Tuesday, January 24, 2012

Shock fiction

Dearest Bibliophiles,

In Brett Easton Ellis' American Psycho, Patrick Bateman is a savant of evil, a sort of artist of the perverse and horrific. Violence--particularly sexual violence--is juxtaposed with the most insipid aspects of 1980s yuppie culture. At one point, several pages are given to a four-way go-nowhere conversation over which restaurant to eat at, while other sections chronicle the kidnap, torture, and death of various victims (usually women).

It's all but impossible to miss the book's Christian parallels--for example, the first sentence is a quotation from Dante's Inferno, while the last sentence is a nod to Sartre's depiction of Hell in No Exit. One could read the novel as Bateman being a demon and his world, from which anything like God is conspicuously absent, as Hell. While the book caused an uproar during its initial publication (Ellis received death threats), it was lauded by critics as a commentary on our own immoral--or amoral--society. Norman Mailer called it "The first novel to come along in years that takes on deep and Dostoyevskian themes."

Mailer's parallel to Dostoevsky is apt. The Russian legend's Notes From the Underground is quite similar to American Psycho: the bizarre and grotesque narrator, the heavy but indirect social criticism, the amorality. And Dostoevsky was certainly a moralist, if ever there was one. His entire career can be seen as one long argument against the revolutionary atheism of his youth, which—he thinks—leads to moral decay and despair. With the early Notes as a sort of trial-run novella, he went on to create similar characters in his great novels: Crime and Punishment's Raskalnikov, The Brothers Karamazov’s Ivan, and Demons (AKA The Possesed)’s Stavrogin. Dostoevsky showed us men as products of their time. In this way he used character construction as the arena for his social criticism.

Reading American Psycho in this way would appear to exculpate Ellis, at least as far as the book’s morality goes. On this view, the immorality and horror he depicts is not from him but rather from us, the society around him. He’s just holding up a mirror in the person of Patrick Bateman. In Ellis' own words: "[Bateman] was crazy the same way [I was]. He did not come out of me sitting down and wanting to write a grand sweeping indictment of yuppie culture. It initiated because my own isolation and alienation at a point in my life.I was living like Patrick Bateman. I was slipping into a consumerist kind of void that was supposed to give me confidence and make me feel good about myself but just made me feel worse and worse and worse about myself. That is where the tension in American Psycho came from."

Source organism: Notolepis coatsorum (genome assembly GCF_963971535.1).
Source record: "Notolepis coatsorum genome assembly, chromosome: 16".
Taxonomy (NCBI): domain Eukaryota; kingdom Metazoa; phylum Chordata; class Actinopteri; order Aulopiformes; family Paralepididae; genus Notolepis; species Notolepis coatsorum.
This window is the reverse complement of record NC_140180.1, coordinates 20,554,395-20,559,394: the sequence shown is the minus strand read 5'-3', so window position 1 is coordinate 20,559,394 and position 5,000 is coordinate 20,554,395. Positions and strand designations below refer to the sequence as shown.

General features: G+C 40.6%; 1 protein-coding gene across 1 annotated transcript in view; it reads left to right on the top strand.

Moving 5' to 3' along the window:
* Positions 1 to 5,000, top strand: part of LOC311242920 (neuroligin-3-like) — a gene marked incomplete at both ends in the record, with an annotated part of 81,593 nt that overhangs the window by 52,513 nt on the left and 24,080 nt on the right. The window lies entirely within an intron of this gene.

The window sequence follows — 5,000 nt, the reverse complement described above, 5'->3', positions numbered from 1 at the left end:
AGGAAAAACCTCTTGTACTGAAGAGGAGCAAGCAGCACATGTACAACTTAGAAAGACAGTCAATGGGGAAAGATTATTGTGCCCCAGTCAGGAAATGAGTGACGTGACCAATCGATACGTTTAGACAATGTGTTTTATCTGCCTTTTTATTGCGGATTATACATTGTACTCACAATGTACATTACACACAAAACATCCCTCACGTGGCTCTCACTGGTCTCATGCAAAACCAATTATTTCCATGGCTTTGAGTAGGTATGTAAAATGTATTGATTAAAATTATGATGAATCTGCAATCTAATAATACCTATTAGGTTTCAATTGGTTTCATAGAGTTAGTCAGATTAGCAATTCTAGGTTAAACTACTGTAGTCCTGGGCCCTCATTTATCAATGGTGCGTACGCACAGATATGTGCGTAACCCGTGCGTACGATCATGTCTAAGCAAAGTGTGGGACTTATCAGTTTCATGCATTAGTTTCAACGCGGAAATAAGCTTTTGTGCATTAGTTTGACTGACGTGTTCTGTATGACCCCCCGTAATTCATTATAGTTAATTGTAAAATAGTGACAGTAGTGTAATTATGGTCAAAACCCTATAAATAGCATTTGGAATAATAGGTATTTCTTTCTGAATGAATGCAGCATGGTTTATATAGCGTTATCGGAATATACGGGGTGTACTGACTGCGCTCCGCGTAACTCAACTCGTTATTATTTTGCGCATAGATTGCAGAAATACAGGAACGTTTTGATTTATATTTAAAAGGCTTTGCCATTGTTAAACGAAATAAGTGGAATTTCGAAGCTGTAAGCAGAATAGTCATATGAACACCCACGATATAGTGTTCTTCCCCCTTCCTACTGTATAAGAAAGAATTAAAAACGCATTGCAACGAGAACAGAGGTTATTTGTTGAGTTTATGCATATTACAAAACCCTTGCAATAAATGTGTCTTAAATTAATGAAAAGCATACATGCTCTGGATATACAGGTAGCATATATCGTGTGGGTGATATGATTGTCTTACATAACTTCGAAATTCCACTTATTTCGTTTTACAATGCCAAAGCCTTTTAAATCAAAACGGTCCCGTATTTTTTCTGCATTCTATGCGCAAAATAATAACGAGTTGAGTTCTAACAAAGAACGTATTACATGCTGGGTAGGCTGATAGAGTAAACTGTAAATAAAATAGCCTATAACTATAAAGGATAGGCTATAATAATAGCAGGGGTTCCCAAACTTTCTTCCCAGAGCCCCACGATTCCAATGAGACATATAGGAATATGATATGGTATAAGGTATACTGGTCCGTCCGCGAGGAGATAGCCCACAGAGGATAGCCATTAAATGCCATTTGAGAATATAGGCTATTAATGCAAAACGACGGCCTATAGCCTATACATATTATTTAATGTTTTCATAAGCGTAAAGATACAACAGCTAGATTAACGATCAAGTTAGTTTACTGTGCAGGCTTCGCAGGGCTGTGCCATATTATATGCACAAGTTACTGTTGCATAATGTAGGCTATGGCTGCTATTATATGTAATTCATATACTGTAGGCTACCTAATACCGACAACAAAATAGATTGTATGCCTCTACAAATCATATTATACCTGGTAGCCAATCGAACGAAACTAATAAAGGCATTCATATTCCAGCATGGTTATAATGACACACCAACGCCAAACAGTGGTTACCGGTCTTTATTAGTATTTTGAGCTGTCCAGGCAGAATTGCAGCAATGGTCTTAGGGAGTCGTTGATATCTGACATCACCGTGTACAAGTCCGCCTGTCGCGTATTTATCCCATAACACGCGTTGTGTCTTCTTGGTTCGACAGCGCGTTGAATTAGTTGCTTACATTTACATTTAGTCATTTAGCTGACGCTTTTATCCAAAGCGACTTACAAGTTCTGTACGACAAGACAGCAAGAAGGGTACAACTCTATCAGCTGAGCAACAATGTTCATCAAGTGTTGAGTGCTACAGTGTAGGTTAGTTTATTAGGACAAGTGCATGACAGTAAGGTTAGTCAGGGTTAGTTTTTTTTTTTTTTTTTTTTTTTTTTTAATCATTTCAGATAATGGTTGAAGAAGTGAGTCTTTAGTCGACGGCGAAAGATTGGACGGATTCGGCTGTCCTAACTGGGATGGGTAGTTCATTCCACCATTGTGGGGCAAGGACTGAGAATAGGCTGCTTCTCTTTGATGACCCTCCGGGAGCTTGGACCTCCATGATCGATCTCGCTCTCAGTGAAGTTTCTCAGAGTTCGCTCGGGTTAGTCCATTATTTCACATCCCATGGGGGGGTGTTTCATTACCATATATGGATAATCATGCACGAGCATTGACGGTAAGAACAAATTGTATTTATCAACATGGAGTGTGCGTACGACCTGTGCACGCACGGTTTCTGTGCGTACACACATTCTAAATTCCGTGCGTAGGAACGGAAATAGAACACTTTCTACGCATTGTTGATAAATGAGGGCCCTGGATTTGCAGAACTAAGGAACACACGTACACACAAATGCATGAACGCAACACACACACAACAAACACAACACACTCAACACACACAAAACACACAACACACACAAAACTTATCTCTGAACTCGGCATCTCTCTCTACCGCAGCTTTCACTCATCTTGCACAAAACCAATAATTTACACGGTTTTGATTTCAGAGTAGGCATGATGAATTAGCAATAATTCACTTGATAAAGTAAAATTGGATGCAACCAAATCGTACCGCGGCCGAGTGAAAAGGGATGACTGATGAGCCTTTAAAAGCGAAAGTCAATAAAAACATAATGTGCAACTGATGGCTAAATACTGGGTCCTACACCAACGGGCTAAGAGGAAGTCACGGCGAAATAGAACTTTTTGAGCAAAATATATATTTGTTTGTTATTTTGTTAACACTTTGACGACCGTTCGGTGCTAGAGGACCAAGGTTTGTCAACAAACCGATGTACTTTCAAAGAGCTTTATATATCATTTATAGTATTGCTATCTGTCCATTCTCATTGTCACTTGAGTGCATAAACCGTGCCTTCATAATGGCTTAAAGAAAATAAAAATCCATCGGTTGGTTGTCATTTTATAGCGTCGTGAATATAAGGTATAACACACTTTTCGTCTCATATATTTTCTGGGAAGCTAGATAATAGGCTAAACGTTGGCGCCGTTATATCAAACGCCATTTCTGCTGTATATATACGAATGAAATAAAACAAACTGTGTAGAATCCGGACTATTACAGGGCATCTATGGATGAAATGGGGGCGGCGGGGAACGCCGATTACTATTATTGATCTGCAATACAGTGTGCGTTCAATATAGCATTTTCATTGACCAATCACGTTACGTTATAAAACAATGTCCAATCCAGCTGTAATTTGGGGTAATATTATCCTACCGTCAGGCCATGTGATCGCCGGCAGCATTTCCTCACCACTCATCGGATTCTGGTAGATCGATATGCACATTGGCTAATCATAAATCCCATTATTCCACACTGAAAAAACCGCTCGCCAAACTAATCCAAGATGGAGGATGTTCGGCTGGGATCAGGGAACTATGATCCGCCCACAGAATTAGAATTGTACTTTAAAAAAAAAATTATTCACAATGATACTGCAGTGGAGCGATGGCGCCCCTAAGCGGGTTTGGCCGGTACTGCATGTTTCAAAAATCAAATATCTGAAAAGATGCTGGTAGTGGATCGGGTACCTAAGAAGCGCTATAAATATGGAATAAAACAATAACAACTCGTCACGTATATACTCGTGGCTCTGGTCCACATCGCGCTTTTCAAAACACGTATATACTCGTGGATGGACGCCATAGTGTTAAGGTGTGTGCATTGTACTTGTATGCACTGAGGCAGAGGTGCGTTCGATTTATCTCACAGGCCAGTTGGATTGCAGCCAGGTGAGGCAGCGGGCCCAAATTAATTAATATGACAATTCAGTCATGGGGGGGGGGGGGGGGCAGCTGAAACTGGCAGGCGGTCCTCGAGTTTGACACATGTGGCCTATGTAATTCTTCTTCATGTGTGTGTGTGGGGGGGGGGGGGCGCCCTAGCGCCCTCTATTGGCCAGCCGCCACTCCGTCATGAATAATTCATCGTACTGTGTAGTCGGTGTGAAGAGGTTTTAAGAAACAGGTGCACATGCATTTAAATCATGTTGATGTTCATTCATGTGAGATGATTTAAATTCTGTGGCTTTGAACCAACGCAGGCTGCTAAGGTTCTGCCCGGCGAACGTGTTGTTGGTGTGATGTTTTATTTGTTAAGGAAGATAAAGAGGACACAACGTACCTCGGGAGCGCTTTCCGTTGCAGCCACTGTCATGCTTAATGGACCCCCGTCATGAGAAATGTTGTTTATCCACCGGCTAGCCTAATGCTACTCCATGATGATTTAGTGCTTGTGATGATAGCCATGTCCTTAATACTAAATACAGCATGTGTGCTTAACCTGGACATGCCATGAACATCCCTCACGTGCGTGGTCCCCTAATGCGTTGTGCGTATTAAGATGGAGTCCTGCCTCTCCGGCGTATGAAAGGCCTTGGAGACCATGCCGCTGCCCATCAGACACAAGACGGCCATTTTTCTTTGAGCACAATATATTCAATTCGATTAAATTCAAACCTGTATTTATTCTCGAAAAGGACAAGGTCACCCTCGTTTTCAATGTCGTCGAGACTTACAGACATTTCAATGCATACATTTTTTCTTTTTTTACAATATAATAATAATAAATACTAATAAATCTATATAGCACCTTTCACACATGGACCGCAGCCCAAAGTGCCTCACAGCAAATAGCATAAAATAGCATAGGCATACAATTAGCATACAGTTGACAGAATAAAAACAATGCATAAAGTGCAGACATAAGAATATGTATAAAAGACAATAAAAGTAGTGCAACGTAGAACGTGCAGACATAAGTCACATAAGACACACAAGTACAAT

Is this adequate, though? Ellis' personal motives aside, does our moral edification really require us to read, in excruciating detail, how Bateman uses knives and a caged rat to torture a sex worker to death? It’s certainly plausible that moralistic criticism is one thing that Ellis is trying to do, but that by no means implies that he succeeds. Perhaps Ellis merely further inures us to horror and violence by employing it so aggressively in his work. Or could it be that the real function of violence in the novel is merely to grab our attention, create controversy, scare the shit out of the reader, and that the moral-critic argument is just a ruse? Could gore function here the same way that it functions in vapid gross-out zombie flicks? It’s not clear that Ellis, by parodying the horror and violence of his society, successfully criticizes it. And for someone exploiting horror to create shock-value in his fiction, what could be better camouflage that pretensions of moral superiority?

(Indeed, Ellis goes on to criticize himself for this sort of hypocrisy, in Lunar Park. He writes of how he spent his life writing novels about bad behavior while still participating in that bad behavior [i.e. drugs and nihilism, not torture and murder] and then excusing himself by calling it ‘research.’)

Your author doesn’t know what to make of this. Reading American Psycho a few years ago, I remember that there were certain sections so gut-wrenching that I had to read a few sentences, put the book down for a minute, and then read a few more sentences. There can be no doubt that Ellis is one hell of a writer when he wants to be. What’s still ambiguous, though, is whether his parody constitutes a critique.

What do you think? Does Ellis successfully attack the selfishness/nihilism/materialism/impersonal violence/etc. of 1980s/contemporary America? Does he exploit horrific violence in his work for shock value, while masquerading as a moralist? Is he somewhere between these two extremes? Is something completely different going on that this essay fails to appreciate? And more generally, when and how is it legitimate to use shock-tactics in art?

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